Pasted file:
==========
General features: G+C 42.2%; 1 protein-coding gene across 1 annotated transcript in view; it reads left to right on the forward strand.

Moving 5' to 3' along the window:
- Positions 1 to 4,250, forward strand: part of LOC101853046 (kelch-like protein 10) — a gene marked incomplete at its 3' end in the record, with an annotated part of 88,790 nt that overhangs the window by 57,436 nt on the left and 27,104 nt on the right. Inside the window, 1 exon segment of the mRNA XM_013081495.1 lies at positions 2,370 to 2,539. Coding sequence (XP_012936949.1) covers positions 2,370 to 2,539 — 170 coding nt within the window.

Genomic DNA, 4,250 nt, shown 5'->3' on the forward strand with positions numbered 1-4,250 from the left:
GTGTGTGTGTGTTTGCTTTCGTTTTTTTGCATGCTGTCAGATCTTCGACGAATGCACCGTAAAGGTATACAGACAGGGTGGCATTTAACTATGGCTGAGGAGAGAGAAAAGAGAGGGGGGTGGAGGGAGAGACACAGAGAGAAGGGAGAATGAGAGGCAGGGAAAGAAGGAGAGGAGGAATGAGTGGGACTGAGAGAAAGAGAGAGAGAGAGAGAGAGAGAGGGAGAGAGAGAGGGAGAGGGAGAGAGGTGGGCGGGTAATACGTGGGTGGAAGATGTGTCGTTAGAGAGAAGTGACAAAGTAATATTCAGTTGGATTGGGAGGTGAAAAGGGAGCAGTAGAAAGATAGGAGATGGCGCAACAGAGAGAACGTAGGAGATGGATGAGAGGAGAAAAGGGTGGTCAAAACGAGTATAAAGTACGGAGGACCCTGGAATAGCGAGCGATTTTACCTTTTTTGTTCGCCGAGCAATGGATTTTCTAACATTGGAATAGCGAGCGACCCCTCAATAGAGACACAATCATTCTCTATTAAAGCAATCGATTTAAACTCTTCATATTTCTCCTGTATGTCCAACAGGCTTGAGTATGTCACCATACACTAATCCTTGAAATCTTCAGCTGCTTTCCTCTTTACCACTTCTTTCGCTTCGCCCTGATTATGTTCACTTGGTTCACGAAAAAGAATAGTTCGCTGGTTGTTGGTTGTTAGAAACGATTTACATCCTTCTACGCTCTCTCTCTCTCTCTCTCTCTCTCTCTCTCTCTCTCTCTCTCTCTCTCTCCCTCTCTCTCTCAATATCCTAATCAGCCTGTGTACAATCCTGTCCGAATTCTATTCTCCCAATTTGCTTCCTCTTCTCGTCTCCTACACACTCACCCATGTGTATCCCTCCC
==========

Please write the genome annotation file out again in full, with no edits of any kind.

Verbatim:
General features: G+C 42.2%; 1 protein-coding gene across 1 annotated transcript in view; it reads left to right on the forward strand.

Moving 5' to 3' along the window:
- Positions 1 to 4,250, forward strand: part of LOC101853046 (kelch-like protein 10) — a gene marked incomplete at its 3' end in the record, with an annotated part of 88,790 nt that overhangs the window by 57,436 nt on the left and 27,104 nt on the right. Inside the window, 1 exon segment of the mRNA XM_013081495.1 lies at positions 2,370 to 2,539. Coding sequence (XP_012936949.1) covers positions 2,370 to 2,539 — 170 coding nt within the window.

Genomic DNA, 4,250 nt, shown 5'->3' on the forward strand with positions numbered 1-4,250 from the left:
GTGTGTGTGTGTTTGCTTTCGTTTTTTTGCATGCTGTCAGATCTTCGACGAATGCACCGTAAAGGTATACAGACAGGGTGGCATTTAACTATGGCTGAGGAGAGAGAAAAGAGAGGGGGGTGGAGGGAGAGACACAGAGAGAAGGGAGAATGAGAGGCAGGGAAAGAAGGAGAGGAGGAATGAGTGGGACTGAGAGAAAGAGAGAGAGAGAGAGAGAGAGAGGGAGAGAGAGAGGGAGAGGGAGAGAGGTGGGCGGGTAATACGTGGGTGGAAGATGTGTCGTTAGAGAGAAGTGACAAAGTAATATTCAGTTGGATTGGGAGGTGAAAAGGGAGCAGTAGAAAGATAGGAGATGGCGCAACAGAGAGAACGTAGGAGATGGATGAGAGGAGAAAAGGGTGGTCAAAACGAGTATAAAGTACGGAGGACCCTGGAATAGCGAGCGATTTTACCTTTTTTGTTCGCCGAGCAATGGATTTTCTAACATTGGAATAGCGAGCGACCCCTCAATAGAGACACAATCATTCTCTATTAAAGCAATCGATTTAAACTCTTCATATTTCTCCTGTATGTCCAACAGGCTTGAGTATGTCACCATACACTAATCCTTGAAATCTTCAGCTGCTTTCCTCTTTACCACTTCTTTCGCTTCGCCCTGATTATGTTCACTTGGTTCACGAAAAAGAATAGTTCGCTGGTTGTTGGTTGTTAGAAACGATTTACATCCTTCTACGCTCTCTCTCTCTCTCTCTCTCTCTCTCTCTCTCTCTCTCTCTCTCTCTCTCCCTCTCTCTCTCAATATCCTAATCAGCCTGTGTACAATCCTGTCCGAATTCTATTCTCCCAATTTGCTTCCTCTTCTCGTCTCCTACACACTCACCCATGTGTATCCCTCCC